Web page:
After Masada we were hot and hungry.  We drove to the beach area of the Dead Sea, ate some Shwarma sandwiches and took a---not exactly a plunge-- a float in the Dead Sea.  I've always heard about how the effect of the salt density of the water makes you float but I never could imagined what it actually feels like.  As you walk into the water, you only get about waist high before your body wants to bob forward or backward, but definitely not vertical!    The best thing to do is to lean backward and let things take its course.    It's effortless to just lie there on your back.  It feels more like sitting in a recliner than stretching out flat on your back.  Many people take a book in with them and can stay that way for hours reading.  Very near across the sea you can see the mountains of Jordan.  After playing around in the sea for awhile we got out and showered with fresh water.  The salt water leaves a oily feeling on your skin and you must wash it off soon after exiting the Sea.  The Dead Sea area is surrounded by expensive hotels that cater to wealthy tourists who come for a week or so at a time to get various mineral and therapeutic treatments and soak in the Sea.


The next day, Ronan and Yoav and their families picked us up again and we all drove to a big, naturally formed crater called Mitzpe Ramon.  Again, the landscape is beautiful in that the hills and mountains are striped with different colored minerals.  We stopped first at an Alpaca (lama) farm to feed the Alpacas and take a short camel ride.  The kids (and us too!) really had fun with it.  Then we drove to the crater's edge to take in the views and have a quick lunch.  We then drove down a steep, twisting road into the crater.   After a while we pulled off onto a dirt road and drove into the desert for some ways.  We eventually came upon a picnic/camping facility complete with a huge Bedouin tent.  We took a break from the heat here and laid on the mats and pillows in the tent.  Bedouin men brought us sweet mint tea, freshly cooked pita, hummus and a white soft cheese spread with olive oil.  This was a delicious snack and a nice lazy afternoon stop.  As we ate we watched the various other people stop by, many on 4-wheel ATV's decked out with camping gear and GPS equipment.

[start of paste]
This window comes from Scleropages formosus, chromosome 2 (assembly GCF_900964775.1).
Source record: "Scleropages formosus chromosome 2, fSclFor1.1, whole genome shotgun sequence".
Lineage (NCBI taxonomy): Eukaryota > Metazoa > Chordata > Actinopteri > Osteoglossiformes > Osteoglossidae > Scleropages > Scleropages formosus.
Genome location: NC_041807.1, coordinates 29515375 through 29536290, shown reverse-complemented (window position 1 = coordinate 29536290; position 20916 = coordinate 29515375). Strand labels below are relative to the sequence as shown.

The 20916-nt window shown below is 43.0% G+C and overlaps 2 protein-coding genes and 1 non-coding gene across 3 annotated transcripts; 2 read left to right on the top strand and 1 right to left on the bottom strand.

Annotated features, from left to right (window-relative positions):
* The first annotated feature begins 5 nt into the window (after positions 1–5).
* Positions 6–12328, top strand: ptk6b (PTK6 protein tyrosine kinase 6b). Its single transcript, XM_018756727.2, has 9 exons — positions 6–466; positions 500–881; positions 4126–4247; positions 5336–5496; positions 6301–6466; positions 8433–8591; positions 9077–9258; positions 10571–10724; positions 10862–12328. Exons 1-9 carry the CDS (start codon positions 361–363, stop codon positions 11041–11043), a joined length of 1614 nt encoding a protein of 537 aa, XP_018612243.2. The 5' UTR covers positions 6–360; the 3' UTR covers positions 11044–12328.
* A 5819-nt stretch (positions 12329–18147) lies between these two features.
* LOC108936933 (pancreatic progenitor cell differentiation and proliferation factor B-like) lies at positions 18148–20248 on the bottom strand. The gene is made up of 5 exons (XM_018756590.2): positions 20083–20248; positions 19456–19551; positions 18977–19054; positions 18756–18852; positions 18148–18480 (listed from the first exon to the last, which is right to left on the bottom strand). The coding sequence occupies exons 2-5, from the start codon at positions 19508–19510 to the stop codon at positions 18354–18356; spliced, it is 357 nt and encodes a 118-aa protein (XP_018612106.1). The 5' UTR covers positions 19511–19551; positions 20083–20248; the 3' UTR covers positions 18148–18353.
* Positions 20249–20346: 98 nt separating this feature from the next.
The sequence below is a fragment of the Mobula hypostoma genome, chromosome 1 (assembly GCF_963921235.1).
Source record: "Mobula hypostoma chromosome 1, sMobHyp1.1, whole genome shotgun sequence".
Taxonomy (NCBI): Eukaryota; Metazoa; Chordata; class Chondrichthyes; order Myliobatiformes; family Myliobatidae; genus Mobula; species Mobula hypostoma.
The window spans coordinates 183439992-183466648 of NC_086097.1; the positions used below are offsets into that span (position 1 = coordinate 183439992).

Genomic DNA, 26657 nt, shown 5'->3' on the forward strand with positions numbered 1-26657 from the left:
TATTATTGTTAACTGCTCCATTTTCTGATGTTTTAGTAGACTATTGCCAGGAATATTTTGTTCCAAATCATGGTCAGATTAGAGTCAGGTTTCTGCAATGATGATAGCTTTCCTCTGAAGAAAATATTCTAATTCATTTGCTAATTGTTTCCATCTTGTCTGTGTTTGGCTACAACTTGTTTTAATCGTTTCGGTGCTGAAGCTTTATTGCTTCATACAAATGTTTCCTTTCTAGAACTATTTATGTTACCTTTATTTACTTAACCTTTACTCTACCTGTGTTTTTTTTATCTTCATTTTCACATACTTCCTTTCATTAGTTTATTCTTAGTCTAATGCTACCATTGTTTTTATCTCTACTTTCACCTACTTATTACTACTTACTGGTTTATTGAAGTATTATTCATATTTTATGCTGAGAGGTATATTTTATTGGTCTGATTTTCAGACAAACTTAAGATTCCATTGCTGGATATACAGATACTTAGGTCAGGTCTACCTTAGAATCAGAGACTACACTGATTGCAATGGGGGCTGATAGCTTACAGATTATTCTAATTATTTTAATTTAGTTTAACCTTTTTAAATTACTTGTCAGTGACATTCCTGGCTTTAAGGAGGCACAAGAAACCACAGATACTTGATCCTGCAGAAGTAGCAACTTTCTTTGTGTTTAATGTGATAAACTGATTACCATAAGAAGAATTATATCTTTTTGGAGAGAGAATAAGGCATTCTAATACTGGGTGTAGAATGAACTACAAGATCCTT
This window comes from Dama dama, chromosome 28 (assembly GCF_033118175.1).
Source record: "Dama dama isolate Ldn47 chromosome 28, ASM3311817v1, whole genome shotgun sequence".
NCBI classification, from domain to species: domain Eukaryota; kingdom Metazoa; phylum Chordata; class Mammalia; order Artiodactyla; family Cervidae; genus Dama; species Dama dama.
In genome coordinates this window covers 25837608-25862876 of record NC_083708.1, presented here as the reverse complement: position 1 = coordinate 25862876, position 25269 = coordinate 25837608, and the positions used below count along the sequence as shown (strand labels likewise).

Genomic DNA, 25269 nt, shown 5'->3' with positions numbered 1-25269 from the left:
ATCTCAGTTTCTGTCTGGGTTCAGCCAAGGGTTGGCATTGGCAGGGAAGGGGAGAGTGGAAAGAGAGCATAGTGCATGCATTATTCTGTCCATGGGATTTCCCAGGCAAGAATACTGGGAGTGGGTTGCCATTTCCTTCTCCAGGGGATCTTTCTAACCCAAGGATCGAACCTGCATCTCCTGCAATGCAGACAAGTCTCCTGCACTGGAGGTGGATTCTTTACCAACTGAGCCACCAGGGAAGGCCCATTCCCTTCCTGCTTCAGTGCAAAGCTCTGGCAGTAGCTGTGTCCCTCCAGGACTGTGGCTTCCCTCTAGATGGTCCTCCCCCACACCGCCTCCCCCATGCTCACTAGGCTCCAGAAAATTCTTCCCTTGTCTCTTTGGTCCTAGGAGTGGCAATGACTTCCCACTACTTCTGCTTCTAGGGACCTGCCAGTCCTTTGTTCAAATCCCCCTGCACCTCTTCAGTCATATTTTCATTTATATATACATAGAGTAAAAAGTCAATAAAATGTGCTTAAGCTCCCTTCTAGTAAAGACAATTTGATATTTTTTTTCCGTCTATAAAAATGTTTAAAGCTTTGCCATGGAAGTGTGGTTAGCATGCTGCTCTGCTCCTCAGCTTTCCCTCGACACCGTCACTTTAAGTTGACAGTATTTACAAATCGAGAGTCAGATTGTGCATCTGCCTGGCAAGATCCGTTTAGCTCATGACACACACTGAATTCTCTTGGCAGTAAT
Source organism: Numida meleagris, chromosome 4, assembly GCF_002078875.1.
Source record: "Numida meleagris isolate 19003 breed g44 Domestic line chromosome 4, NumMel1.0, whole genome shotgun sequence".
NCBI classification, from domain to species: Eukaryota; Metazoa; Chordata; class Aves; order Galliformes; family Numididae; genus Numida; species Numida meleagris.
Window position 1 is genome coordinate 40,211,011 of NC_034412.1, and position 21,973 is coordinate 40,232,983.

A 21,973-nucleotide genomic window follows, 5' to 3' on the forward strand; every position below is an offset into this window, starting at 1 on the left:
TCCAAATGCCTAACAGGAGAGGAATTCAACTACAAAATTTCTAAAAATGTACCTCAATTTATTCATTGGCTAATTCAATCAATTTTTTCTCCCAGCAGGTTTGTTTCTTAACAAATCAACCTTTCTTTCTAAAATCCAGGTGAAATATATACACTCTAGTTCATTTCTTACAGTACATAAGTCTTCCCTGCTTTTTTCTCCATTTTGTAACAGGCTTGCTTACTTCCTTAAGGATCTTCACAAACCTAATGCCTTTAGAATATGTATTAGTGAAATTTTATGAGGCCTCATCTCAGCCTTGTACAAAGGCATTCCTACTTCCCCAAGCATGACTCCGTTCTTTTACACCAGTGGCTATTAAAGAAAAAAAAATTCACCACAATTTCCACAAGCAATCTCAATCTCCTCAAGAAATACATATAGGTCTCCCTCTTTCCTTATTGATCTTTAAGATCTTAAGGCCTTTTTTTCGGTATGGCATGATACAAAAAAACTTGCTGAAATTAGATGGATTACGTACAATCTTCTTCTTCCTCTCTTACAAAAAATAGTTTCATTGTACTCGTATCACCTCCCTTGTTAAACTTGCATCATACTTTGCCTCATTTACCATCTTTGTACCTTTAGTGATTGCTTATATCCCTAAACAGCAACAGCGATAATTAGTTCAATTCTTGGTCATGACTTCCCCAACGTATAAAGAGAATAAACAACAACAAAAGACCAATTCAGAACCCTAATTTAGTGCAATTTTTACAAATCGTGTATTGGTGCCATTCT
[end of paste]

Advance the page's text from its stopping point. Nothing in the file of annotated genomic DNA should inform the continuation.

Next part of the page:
After the stop in the crater we headed back to Beer Sheva.  We spent another two days there and then headed back to Yael's house near Jerusalem.  We stayed with Yael for another week, running errands in Jerusalem and Tel Aviv.  The biggest task was getting the bikes properly serviced before we sent them off to India.  Eitan knew a motorcycle mechanic with a good reputation through a good friend of his.  It turns out that the mechanic, Nadav, is a KTM dealer with his own shop and races in rally's like the Paris-Dakar as well.  He was great to us, offering a very good discount on labor costs, the use of his space in the work area to do some of the work ourselves, and supplied us with all the spare parts, fluids, tires, etc. that we needed.  He also arranged for us to meet a friend of his, Mickey, who owns an R100GS/PD, travels around the world by bike and has made documentary films about it.  After a good day and a half of working on the bikes they were ready to be tested out in the desert of the Sinai in Egypt!